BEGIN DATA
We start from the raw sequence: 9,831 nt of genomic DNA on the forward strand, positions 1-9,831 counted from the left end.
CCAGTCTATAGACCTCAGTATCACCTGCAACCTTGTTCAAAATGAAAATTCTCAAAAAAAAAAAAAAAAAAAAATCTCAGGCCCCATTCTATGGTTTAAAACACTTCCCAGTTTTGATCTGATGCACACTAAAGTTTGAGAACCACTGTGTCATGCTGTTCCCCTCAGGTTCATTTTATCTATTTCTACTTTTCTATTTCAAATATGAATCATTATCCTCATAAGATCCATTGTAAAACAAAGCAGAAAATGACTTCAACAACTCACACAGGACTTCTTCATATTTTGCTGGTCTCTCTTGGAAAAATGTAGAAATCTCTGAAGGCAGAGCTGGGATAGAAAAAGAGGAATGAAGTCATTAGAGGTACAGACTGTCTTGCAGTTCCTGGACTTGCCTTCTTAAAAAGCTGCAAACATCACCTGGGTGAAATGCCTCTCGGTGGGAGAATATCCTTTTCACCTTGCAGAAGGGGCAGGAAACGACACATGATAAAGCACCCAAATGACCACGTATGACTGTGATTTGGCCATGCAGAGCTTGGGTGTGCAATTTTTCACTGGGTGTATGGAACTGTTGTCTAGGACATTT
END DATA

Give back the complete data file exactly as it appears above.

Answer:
We start from the raw sequence: 9,831 nt of genomic DNA on the forward strand, positions 1-9,831 counted from the left end.
CCAGTCTATAGACCTCAGTATCACCTGCAACCTTGTTCAAAATGAAAATTCTCAAAAAAAAAAAAAAAAAAAAATCTCAGGCCCCATTCTATGGTTTAAAACACTTCCCAGTTTTGATCTGATGCACACTAAAGTTTGAGAACCACTGTGTCATGCTGTTCCCCTCAGGTTCATTTTATCTATTTCTACTTTTCTATTTCAAATATGAATCATTATCCTCATAAGATCCATTGTAAAACAAAGCAGAAAATGACTTCAACAACTCACACAGGACTTCTTCATATTTTGCTGGTCTCTCTTGGAAAAATGTAGAAATCTCTGAAGGCAGAGCTGGGATAGAAAAAGAGGAATGAAGTCATTAGAGGTACAGACTGTCTTGCAGTTCCTGGACTTGCCTTCTTAAAAAGCTGCAAACATCACCTGGGTGAAATGCCTCTCGGTGGGAGAATATCCTTTTCACCTTGCAGAAGGGGCAGGAAACGACACATGATAAAGCACCCAAATGACCACGTATGACTGTGATTTGGCCATGCAGAGCTTGGGTGTGCAATTTTTCACTGGGTGTATGGAACTGTTGTCTAGGACATTT